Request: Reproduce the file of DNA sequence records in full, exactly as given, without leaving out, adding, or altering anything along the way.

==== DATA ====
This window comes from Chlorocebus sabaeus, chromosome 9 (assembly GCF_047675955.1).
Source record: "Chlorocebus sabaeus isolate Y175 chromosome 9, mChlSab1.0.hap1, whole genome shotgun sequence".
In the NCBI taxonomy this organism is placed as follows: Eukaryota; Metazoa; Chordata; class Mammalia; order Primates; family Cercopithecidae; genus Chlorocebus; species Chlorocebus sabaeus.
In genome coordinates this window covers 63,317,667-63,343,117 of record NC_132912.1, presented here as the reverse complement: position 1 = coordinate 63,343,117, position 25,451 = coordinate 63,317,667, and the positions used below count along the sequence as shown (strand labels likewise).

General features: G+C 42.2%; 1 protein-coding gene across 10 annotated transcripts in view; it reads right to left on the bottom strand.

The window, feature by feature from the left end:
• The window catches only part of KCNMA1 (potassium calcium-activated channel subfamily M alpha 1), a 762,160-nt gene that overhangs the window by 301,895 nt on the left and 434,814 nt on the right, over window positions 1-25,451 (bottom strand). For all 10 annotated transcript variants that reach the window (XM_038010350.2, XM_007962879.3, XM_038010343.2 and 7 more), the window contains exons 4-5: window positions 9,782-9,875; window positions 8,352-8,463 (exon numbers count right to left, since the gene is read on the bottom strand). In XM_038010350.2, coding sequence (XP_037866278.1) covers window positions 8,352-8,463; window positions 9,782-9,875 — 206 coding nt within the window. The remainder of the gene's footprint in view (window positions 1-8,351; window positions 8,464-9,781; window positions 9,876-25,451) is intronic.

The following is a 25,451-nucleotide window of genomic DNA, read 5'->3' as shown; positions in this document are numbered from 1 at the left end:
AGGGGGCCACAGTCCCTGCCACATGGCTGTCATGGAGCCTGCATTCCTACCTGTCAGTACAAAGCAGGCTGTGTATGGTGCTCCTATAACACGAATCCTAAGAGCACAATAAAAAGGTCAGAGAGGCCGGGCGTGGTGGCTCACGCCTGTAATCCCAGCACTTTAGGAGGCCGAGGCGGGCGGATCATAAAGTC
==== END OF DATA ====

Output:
This window comes from Chlorocebus sabaeus, chromosome 9 (assembly GCF_047675955.1).
Source record: "Chlorocebus sabaeus isolate Y175 chromosome 9, mChlSab1.0.hap1, whole genome shotgun sequence".
In the NCBI taxonomy this organism is placed as follows: Eukaryota; Metazoa; Chordata; class Mammalia; order Primates; family Cercopithecidae; genus Chlorocebus; species Chlorocebus sabaeus.
In genome coordinates this window covers 63,317,667-63,343,117 of record NC_132912.1, presented here as the reverse complement: position 1 = coordinate 63,343,117, position 25,451 = coordinate 63,317,667, and the positions used below count along the sequence as shown (strand labels likewise).

General features: G+C 42.2%; 1 protein-coding gene across 10 annotated transcripts in view; it reads right to left on the bottom strand.

The window, feature by feature from the left end:
• The window catches only part of KCNMA1 (potassium calcium-activated channel subfamily M alpha 1), a 762,160-nt gene that overhangs the window by 301,895 nt on the left and 434,814 nt on the right, over window positions 1-25,451 (bottom strand). For all 10 annotated transcript variants that reach the window (XM_038010350.2, XM_007962879.3, XM_038010343.2 and 7 more), the window contains exons 4-5: window positions 9,782-9,875; window positions 8,352-8,463 (exon numbers count right to left, since the gene is read on the bottom strand). In XM_038010350.2, coding sequence (XP_037866278.1) covers window positions 8,352-8,463; window positions 9,782-9,875 — 206 coding nt within the window. The remainder of the gene's footprint in view (window positions 1-8,351; window positions 8,464-9,781; window positions 9,876-25,451) is intronic.

The following is a 25,451-nucleotide window of genomic DNA, read 5'->3' as shown; positions in this document are numbered from 1 at the left end:
AGGGGGCCACAGTCCCTGCCACATGGCTGTCATGGAGCCTGCATTCCTACCTGTCAGTACAAAGCAGGCTGTGTATGGTGCTCCTATAACACGAATCCTAAGAGCACAATAAAAAGGTCAGAGAGGCCGGGCGTGGTGGCTCACGCCTGTAATCCCAGCACTTTAGGAGGCCGAGGCGGGCGGATCATAAAGTC